This time last year

I have the TimeHop app on my phone. I love when it brings up old photos from back in the day that make me feel super old. Recently, a few photos have popped up from this time last year that reminded me of my absolute lowest point with infertility.

September was not a good month for me last year. Last year a new coworker shared with me that she was pregnant. I tried to tell her our situation so she would stop sharing details but she continued talking. I hate crying in public so I had to excuse myself and take my lunch early to get away. As soon as I got out of the building and in my car, I broke down.

I was at my lowest point of frustration and bitterness. I wasn’t myself. I was angry and short tempered and just wanted to isolate myself. I was trying to grasp the very real possibility that we would soon have to seek help from a fertility specialist and I was not dealing with it well.

Flash forward to a few weeks later when I found out one of my best friends was expecting her second child, after trying for a couple months. It was one of the hardest things, to try to play off my tears as happiness for them and not sadness for myself. I’m sure if you ask her, I didn’t do it very well. 😀 After spending time with them that day, I came home and had the worst breakdown to date. I was inconsolable and in absolute hysterics. It was my lowest point. I was devastated that it wasn’t us and that we were rapidly approaching our deadline to seek treatment. It just solidified that it should’ve happened for us already. It shouldn’t be taking as long as it was and the fact that it was, meant something was wrong.

I didn’t like the person I was last fall. I am usually the person who is so happy for other people’s happiness, always supportive. But at that point, it just couldn’t be me. I was so consumed with my own sadness, I couldn’t feel anything for anyone else.

Many of us who struggle with infertility go on to have children via a variety of different means but infertility is something that always stays with you. I know someone who had a similar struggle as me and went on to have three kids naturally. However, when she knew I was struggling, she could instantly relate to every feeling I was experiencing. She still remembered her bitterness and feeling awful for it, so many years after overcoming infertility herself. It changes your viewpoint. It changed me. I went from using the phrase “when we have children” to “if we have children” because I learned that it was not a definite. My whole life I knew I would be a mother. I HAD to have children. I WANTED to have children. I knew it was in my life plan and yet, infertility changed all that. It took the positivity away. It changed all of these things that I saw as a definite for my future into “ifs”.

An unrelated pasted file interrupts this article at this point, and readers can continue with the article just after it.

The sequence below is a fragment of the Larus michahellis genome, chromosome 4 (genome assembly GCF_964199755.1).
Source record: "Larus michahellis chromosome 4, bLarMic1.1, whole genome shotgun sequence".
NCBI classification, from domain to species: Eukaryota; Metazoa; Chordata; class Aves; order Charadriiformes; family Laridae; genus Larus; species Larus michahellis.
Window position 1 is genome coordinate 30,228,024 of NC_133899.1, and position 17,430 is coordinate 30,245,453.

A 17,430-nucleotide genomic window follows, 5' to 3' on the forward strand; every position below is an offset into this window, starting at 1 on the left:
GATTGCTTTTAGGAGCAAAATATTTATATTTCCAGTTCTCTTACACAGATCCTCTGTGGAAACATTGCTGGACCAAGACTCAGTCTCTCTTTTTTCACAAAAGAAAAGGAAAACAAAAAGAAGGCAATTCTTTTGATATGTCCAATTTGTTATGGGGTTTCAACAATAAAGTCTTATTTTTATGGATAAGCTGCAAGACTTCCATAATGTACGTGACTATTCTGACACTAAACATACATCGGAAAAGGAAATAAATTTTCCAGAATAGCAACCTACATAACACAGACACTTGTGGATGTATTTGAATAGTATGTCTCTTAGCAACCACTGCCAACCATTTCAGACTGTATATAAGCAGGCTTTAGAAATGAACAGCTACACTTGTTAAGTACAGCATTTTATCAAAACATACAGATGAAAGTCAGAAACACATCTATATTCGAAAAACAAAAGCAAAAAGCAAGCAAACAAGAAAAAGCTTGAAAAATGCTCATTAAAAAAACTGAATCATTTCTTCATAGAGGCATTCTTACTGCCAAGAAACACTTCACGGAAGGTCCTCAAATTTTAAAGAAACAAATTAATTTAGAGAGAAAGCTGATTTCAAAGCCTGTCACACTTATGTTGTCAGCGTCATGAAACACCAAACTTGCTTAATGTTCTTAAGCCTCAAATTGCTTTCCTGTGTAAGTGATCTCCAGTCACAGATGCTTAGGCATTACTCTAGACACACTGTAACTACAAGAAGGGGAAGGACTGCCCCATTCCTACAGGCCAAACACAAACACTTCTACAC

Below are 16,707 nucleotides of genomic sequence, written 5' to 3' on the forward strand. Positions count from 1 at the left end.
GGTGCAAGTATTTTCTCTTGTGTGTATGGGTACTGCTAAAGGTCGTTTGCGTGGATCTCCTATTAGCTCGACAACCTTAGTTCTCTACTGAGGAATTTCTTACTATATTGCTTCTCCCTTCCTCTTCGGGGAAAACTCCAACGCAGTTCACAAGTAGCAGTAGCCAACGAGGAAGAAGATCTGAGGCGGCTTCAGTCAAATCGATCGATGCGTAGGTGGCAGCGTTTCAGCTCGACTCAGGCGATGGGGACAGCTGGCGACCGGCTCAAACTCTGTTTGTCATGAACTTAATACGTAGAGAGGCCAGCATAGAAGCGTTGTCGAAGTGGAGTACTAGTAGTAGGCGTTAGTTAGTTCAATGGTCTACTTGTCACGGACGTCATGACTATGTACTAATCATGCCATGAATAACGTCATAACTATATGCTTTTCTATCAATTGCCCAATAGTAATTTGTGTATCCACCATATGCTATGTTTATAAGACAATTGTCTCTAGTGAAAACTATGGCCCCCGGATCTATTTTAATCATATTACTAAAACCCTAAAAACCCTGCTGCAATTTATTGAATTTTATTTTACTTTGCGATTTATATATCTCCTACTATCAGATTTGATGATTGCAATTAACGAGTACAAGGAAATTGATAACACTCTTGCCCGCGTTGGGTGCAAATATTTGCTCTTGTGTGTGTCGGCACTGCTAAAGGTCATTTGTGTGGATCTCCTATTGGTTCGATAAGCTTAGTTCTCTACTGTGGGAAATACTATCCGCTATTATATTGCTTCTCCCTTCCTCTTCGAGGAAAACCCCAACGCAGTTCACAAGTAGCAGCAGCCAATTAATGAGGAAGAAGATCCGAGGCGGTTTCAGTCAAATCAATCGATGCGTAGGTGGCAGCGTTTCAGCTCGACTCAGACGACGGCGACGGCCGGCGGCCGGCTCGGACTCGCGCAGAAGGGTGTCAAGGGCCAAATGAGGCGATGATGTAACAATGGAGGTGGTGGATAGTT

It’s been a year since that low point. Within that year, we sought treatment, did fertility testing, did fertility treatments (medications, injections, IUI), got pregnant, and miscarried. I am in a much better place now, even after the heartbreaking year we have experienced, than I was then. But no matter how much we have moved on from that time and moved past our loss, the feelings I felt during my lowest point will always stay with me. I can still feel them as if they were yesterday and not something I experienced a year ago. Infertility is not just a moment in your life that you can eventually “get past”, it is a turning point in your life that permanently changes you.

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This little boy! This was one of those days where I just looked at him and said “you are just so handsome” .😍

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2 thoughts on “This time last year

  1. The EcoFeminist says:

    Well put…it is a turning point, not just something to get past. Next week we’re doing our 5th DEIVF transfer and it will also mark one year since the first transfer. I can’t look back, yet sometimes I still do, and just wonder.

    Like

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